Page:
Thursday’s game against MOL Vidi was one of those annoying fixtures that come along every once in a while.
Already assured of a place in the knockout round of the Europa League, we travelled to Hungary with the sole aim of giving fringe players a run out.
What followed was a catalogue of grievances. An injury to Gary Cahill in the build-up to the game meant David Luiz had to travel to Hungary as a substitute, when ideally the Brazilian could have been at home putting his feet up ahead of the hectic festive fixture list.
And an injury to Alvaro Morata, who hurt his knee, meant that Olivier Giroud – now our only fit out-and-out striker – had to enter the field of play for the second half.
In fairness, at least it allowed us to witness the unlikely scenario of the brutish Frenchman, known for his robust leading of the line, curling home a free-kick with all the finesse of a Parisian artiste. Many an eye was rubbed in disbelief!
Giroud’s goal provided the equaliser in a 2-2 draw in which Willian – another who ideally would not have been involved, opened the scoring before the Hungarians pegged us back with two goals of their own.
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There were starts for youngsters Ethan Ampadu and Callum Hudson-Odoi, but those were the only bright spots on a night that we really could have done without.
Nevertheless, the ten changes to his starting eleven that Maurizio Sarri made at least ensures we have some fresh legs in the camp for the trip to the south coast to take on Brighton on Sunday.
It’s imperative that we take all three points there; chiefly to build on the excellent win over Manchester City last time out, and also to ensure we remain in contention with the leading pack in the Premier League title race. You suspect there may be plenty more twists and turns to come!
Chelsea Team NewsAs mentioned, Morata picked up an unspecified knee injury in Hungary and now could face a spell on the sidelines.
Will Sarri go with Giroud, who played 45 minutes against MOL Vidi, or play Eden Hazard through the middle again? You’d like to think the former option, given how prolific the Frenchman has been lately, would be the one he opts for.
Otherwise it will surely be business as usual. Kepa will come back in goal, and Azpilicueta, Rudiger, Luiz and Alonso will return to defence from right to left.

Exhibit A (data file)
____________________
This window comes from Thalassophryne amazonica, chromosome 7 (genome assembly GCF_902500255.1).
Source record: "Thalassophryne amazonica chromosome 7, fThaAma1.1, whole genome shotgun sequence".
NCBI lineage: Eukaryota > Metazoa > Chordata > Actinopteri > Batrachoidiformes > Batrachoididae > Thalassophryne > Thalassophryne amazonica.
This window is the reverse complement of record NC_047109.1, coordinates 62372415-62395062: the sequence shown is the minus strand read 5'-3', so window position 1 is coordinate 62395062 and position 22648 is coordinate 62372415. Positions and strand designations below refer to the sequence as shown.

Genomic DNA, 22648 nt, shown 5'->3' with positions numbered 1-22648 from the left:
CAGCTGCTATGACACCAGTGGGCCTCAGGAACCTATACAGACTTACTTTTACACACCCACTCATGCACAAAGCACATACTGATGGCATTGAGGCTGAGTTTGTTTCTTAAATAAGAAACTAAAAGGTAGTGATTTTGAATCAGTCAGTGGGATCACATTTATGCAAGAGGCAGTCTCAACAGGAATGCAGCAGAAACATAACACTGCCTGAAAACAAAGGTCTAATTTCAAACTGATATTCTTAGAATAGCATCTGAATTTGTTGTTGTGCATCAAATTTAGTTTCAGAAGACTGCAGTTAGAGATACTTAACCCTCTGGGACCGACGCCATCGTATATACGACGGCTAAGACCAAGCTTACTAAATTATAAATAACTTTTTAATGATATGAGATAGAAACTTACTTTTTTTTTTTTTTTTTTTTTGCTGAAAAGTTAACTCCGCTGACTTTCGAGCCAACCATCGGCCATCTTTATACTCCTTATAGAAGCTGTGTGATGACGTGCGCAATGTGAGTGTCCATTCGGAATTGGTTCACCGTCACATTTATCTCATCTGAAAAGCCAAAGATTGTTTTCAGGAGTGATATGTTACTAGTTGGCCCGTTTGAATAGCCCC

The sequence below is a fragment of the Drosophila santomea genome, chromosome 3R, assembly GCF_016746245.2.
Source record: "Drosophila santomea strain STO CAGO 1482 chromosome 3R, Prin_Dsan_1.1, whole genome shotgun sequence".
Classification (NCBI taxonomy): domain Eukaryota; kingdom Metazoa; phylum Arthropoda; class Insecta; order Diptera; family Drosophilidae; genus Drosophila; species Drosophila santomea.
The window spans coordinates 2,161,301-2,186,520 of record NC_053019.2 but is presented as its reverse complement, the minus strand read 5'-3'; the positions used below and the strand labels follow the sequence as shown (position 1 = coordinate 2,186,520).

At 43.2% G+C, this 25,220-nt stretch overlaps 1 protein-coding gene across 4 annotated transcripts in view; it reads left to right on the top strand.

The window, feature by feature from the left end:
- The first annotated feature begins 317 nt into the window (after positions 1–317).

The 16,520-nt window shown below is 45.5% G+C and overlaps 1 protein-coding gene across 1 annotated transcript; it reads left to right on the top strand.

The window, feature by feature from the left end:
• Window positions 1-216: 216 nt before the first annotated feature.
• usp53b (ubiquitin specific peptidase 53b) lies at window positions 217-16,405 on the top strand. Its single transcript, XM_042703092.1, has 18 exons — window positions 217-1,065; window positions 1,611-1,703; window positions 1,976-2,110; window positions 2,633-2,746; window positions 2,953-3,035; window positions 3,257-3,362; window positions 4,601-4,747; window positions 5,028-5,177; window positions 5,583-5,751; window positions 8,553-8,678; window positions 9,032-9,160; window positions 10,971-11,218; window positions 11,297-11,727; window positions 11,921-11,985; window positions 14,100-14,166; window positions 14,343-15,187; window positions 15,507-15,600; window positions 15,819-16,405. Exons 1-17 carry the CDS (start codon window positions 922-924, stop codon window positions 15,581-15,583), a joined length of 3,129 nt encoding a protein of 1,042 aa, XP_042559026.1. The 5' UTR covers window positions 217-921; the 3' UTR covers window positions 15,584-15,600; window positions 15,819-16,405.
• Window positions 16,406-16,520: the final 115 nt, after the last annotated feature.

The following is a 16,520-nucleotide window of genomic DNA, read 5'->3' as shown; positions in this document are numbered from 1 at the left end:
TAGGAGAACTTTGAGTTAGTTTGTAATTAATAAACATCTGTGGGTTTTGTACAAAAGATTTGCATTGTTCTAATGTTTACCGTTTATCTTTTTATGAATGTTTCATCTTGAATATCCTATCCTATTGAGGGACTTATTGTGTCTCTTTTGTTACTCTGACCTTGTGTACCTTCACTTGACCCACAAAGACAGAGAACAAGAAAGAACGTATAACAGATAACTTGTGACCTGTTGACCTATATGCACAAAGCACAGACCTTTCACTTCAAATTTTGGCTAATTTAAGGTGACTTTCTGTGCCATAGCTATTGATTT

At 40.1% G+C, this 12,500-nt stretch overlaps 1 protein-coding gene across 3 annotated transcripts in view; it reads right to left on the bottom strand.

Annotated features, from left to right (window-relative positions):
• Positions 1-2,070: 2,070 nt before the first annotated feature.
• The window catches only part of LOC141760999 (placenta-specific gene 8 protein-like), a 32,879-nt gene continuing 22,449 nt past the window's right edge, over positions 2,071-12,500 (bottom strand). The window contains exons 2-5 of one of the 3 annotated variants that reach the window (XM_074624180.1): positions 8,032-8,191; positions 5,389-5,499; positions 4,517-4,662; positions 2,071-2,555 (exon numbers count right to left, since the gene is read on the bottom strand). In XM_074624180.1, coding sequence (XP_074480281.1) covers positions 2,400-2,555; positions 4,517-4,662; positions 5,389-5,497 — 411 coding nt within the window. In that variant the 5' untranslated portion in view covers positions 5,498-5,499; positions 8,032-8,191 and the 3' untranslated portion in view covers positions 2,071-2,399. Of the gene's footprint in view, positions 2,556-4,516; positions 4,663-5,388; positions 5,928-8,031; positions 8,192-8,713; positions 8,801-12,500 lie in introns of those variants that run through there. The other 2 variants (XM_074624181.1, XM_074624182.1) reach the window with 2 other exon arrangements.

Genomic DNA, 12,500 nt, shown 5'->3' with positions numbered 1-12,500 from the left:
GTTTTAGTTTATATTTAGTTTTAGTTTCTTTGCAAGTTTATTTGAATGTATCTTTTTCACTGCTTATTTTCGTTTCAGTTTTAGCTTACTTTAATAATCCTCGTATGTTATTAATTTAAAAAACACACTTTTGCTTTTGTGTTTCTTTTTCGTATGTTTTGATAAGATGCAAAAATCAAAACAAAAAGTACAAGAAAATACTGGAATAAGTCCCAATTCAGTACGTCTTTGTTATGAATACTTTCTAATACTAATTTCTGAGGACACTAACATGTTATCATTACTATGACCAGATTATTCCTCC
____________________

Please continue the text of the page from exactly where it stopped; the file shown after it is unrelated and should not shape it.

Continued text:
Jorginho and N’Golo Kante will make up two of the midfield three, but there are still question marks regarding the fitness of Mateo Kovacic, who has a thigh injury. Either Ross Barkley or Ruben Loftus-Cheek will deputise, depending on who recovers the quickest from Thursday evening.
Brighton vs Chelsea Head to HeadWhen Chelsea and Brighton met on Boxing Day last year, it was the first collision between the two teams since they inhabited the old Division Two back in the late 1980s.
The Blues took the spoils that day 2-0 thanks to goals from Morata ad Alonso, and they followed up later in the 2017/18 campaign with a 4-0 victory at the AMEX courtesy of a brace from Hazard and strikes from Willian and Victor Moses.
That extended our stranglehold on the Seagulls to eight wins, one draw and a solitary defeat.
How the Match Will Be WonBrighton are one again having a fantastic season, primarily thanks to the shrew leadership of Chris Hughton, and they continue to exceed expectations with a comfortable mid-table spot.
That is built upon a foundation of defensive stability, with his 4-4-1-1 formation devised to ensure the maximum solidity is achieved.
They play with a traditional back four, although Lewis Dunk’s usual centre half partner, Shane Duffy, is suspended and misses out.
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Then it’s your usual pair of holding midfielders, with Pascal Gross playing slightly further forward and in behind either Glenn Murray or Florin Andone.
The good news is that their weakness comes down their right flank, where Anthony Knockaert is not known for his endeavour. If he leaves Bruno exposed at right back, Hazard and Alonso will have a field day.
The danger will come from set pieces. Brighton have scored the third most goals from headers this season (six), with all 19 of their goals coming from inside the box.
And that aerial challenge can come from all angles, with the Seagulls playing some 1,122 long passes, as defined by the Premier League’s official stats, this season; the third highest tally in the division.